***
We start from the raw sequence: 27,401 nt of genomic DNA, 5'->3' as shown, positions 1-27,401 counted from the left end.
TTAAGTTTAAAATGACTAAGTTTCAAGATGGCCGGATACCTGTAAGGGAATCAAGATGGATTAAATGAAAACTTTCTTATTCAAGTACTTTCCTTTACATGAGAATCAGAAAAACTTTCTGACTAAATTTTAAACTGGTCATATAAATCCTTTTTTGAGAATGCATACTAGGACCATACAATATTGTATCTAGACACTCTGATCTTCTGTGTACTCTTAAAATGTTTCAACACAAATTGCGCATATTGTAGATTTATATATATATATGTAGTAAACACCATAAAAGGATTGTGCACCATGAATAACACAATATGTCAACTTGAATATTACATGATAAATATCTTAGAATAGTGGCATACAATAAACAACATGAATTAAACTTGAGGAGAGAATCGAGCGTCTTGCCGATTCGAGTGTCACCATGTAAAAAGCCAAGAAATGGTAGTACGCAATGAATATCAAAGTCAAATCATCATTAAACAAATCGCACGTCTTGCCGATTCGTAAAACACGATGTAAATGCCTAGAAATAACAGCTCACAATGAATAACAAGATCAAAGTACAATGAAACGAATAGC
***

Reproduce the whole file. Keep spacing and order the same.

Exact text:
We start from the raw sequence: 27,401 nt of genomic DNA, 5'->3' as shown, positions 1-27,401 counted from the left end.
TTAAGTTTAAAATGACTAAGTTTCAAGATGGCCGGATACCTGTAAGGGAATCAAGATGGATTAAATGAAAACTTTCTTATTCAAGTACTTTCCTTTACATGAGAATCAGAAAAACTTTCTGACTAAATTTTAAACTGGTCATATAAATCCTTTTTTGAGAATGCATACTAGGACCATACAATATTGTATCTAGACACTCTGATCTTCTGTGTACTCTTAAAATGTTTCAACACAAATTGCGCATATTGTAGATTTATATATATATATGTAGTAAACACCATAAAAGGATTGTGCACCATGAATAACACAATATGTCAACTTGAATATTACATGATAAATATCTTAGAATAGTGGCATACAATAAACAACATGAATTAAACTTGAGGAGAGAATCGAGCGTCTTGCCGATTCGAGTGTCACCATGTAAAAAGCCAAGAAATGGTAGTACGCAATGAATATCAAAGTCAAATCATCATTAAACAAATCGCACGTCTTGCCGATTCGTAAAACACGATGTAAATGCCTAGAAATAACAGCTCACAATGAATAACAAGATCAAAGTACAATGAAACGAATAGC